Many universities have supported the inclusion of affirmative action in the admissions process because many argue that it has increased the amount of diversity in the workforce and U.S. armed forces, providing a wider range of perspectives from people born from different backgrounds, different experiences, and potential adversity. 

Liberal Justice Sonia Sotomayor argued that removing race-conscious admissions from the application process does not guarantee equal protection and increases the likelihood of racial inequality in the education system. 

Today’s Supreme Court decision in Students for Fair Admissions v. Harvard and Students for Fair Admissions v. University of North Carolina is a step backward for our nation,

— Vice President Kamala Harris

“Today, this Court stands in the way and rolls back decades of precedent and momentous progress,” she wrote.

Liberal Justice Ketanji Brown Jackson also dissented and described the court decision’s negative impact on the country in the future. 

“With let-them-eat-cake obliviousness, today, the majority pulls the ripcord and announces ‘colorblindness for all’ by legal fiat,” she wrote. 

These statements also reflect the overturning of the 1973 lawsuit Roe v. Wade in 2022, which sparked controversy between liberals and conservatives nationally.

The consensus reached by the Supreme Court breaks the approximate 45-year precedent. This process was initiated through an executive order by John F. Kennedy in 1961 to uphold affirmative action, which his successor, Lyndon B. Johnson, further evolved. This precedent was questioned in multiple circumstances, the most notable being Regents of the University of California v. Bakke (1978) and Grutter v. Bollinger (2003). 

The Supreme Court’s final decision based on the conservative majority overturned the court’s ruling of Grutter v. Bollinger, which initially ruled for implementing race-conscious admissions to create more diversity among college campuses. Along with these cases, many more have sparked controversy over the years regarding affirmative action.

Vice President Kamala Harris also responded to the Supreme Court’s decision in a statement from the White House, criticizing the decision as a choice for the nation to move in the wrong direction. 

“Today’s Supreme Court decision in Students for Fair Admissions v. Harvard and Students for Fair Admissions v. University of North Carolina is a step backward for our nation,” she said. 

Harvard and UNC provided statements in response to the Supreme Court’s ruling. After the Supreme Court justices reached a consensus, Harvard reflected on the final decision by stating the importance of racial and cultural diversity in their student body and campus. 

“We write today to reaffirm the fundamental principle that deep and transformative teaching, learning, and research depend upon a community comprising people of many backgrounds, perspectives, and lived experiences. That principle is as true and important today as it was yesterday,” Harvard wrote.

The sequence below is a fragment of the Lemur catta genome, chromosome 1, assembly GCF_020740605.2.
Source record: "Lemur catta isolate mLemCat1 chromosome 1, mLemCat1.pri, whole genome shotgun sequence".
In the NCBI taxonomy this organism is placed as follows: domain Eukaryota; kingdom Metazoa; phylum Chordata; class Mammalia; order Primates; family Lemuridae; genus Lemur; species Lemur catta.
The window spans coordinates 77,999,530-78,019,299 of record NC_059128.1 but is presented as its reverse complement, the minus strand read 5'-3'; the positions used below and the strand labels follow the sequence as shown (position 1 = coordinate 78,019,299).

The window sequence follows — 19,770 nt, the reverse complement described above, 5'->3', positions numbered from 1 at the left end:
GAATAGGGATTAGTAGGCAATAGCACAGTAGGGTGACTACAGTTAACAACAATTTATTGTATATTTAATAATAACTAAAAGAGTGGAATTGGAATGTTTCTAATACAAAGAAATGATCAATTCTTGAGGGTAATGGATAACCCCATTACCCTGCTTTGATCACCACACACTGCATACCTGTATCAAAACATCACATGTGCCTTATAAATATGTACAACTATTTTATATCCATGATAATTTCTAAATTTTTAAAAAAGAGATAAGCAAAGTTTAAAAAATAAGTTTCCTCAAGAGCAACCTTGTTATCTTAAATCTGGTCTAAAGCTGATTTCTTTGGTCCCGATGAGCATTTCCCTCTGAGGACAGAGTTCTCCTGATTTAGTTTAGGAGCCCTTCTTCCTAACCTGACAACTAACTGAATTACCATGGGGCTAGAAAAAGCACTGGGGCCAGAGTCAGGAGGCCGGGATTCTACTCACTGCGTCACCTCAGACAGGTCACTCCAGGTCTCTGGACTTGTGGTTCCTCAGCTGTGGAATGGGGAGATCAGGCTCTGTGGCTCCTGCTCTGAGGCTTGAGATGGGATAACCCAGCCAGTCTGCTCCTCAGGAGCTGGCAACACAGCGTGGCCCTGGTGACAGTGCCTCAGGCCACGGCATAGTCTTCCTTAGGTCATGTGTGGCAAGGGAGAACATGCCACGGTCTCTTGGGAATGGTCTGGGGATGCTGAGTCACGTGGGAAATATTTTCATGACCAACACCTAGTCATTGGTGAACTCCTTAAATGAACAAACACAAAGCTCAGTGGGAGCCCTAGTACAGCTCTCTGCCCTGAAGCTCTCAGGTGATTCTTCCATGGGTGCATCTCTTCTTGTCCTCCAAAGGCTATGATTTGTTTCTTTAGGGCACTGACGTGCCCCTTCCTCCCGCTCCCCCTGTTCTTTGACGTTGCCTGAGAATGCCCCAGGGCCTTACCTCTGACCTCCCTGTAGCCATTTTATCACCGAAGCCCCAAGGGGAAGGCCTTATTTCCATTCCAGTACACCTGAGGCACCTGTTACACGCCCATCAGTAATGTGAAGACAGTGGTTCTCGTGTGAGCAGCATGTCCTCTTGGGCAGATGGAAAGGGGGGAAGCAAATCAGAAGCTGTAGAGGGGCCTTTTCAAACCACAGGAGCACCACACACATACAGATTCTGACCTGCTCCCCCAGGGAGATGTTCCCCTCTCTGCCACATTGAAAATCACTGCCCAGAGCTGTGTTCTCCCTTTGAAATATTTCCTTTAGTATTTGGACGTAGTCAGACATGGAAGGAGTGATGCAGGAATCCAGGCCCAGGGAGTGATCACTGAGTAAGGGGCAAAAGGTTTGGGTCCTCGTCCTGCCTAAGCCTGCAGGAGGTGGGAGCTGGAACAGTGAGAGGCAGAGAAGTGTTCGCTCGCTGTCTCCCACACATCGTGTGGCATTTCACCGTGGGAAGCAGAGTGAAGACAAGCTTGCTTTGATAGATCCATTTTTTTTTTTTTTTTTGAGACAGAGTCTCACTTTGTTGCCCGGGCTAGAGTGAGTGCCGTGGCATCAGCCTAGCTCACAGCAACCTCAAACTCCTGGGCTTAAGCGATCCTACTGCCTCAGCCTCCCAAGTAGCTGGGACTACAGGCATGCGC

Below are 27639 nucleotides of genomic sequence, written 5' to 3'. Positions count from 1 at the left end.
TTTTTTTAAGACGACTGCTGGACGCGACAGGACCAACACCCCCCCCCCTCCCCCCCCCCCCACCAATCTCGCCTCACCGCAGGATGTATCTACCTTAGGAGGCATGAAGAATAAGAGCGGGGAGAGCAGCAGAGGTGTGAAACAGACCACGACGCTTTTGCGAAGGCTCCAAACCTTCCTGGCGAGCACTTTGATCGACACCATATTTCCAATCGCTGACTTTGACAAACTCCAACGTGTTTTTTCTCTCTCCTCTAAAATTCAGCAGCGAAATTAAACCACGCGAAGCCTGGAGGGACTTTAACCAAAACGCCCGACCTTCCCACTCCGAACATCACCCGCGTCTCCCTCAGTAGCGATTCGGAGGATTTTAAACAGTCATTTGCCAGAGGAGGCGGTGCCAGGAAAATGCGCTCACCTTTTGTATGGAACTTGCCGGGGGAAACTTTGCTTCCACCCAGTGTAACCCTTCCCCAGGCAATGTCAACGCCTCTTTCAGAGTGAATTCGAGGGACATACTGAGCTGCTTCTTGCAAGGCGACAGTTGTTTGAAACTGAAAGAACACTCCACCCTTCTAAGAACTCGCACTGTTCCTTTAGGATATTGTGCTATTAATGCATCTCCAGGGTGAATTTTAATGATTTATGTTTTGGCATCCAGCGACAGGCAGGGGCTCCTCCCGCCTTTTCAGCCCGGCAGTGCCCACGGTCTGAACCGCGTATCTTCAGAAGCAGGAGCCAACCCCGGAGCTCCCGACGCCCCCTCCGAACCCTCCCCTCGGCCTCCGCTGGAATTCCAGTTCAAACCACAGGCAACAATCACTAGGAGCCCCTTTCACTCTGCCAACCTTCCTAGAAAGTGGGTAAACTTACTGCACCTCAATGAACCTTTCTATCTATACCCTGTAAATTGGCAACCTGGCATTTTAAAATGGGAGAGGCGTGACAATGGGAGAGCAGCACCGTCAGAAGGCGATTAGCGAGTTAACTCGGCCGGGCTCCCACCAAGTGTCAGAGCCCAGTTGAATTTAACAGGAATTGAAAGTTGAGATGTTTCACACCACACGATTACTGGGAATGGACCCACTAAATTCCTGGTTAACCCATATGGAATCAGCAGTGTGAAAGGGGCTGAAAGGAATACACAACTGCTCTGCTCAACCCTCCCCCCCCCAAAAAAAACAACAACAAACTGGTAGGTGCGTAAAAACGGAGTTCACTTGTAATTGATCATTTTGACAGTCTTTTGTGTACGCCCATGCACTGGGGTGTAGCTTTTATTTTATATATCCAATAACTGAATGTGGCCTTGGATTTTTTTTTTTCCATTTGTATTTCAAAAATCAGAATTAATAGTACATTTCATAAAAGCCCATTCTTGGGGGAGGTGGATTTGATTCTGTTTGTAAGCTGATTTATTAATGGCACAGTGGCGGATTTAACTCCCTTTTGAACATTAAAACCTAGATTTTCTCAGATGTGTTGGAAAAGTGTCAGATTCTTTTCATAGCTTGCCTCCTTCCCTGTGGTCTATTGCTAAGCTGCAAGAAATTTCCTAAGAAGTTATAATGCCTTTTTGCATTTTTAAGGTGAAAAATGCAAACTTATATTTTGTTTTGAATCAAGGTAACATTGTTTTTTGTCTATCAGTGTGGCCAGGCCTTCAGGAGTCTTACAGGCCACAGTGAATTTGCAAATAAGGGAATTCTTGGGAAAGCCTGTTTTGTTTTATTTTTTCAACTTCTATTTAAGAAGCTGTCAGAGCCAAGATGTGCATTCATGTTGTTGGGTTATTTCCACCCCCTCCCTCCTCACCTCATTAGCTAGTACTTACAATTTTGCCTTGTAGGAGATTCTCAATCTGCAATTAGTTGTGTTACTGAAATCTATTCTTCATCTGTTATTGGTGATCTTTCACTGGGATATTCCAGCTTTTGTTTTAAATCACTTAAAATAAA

UNC also reflected on the court’s ruling with an individual statement.

“On behalf of the people of our state, we will work with the administration to ensure that the University of North Carolina at Chapel Hill complies fully with today’s ruling from the nation’s highest court. We intend for America’s oldest public university to keep leading,” said David L. Boliek Jr., the chair of UNC-Chapel Hill’s Board of Trustees. 

Nine states have already taken the initiative to remove race-conscious admissions in their application process for public institutions: Arizona, California, Florida, Idaho, Michigan, Nebraska, New Hampshire, Oklahoma, and Washington. 

The world is a diverse place; colleges should be the same. The student body shouldn’t mirror solely one person’s identity,

— Anonymous rising Hills junior

In 1976, higher education student bodies were 80% white students; however, this number has decreased to approximately 52% as of 2023. In universities that had already jumped on the bandwagon to ban affirmative action before the Supreme Court’s final consensus, a 2013 study demonstrated that these academically competitive public colleges experienced a 23% drop in students of color.

Removing affirmative action from the admissions process poses the question of whether legacy admissions should be allowed. The complex history of this topic has sparked controversy, and a future court discussion is a likely possibility.

The end of affirmative action also presents the possibility of a decreased likelihood of diverse student bodies among universities, with the possibility of more minority groups being less likely to apply to selective institutions because of the removal of affirmative action policies. 

Some argue that eliminating race-conscious admissions in the application process places more of an emphasis solely on merit. According to others, affirmative action is necessary for the college admissions process to improve campus culture and increase racial and ethnic diversity through the student body of a college campus. 

The ban on affirmative action by the Supreme Court’s ruling opens up an unpredictable future for college admissions. A member of the Pascack Hills student body shared their opinion on the ban evaluating applicants’ qualifications in the admissions process.

“The world is a diverse place; colleges should be the same. The student body shouldn’t mirror solely one person’s identity,” said an anonymous rising Hills junior.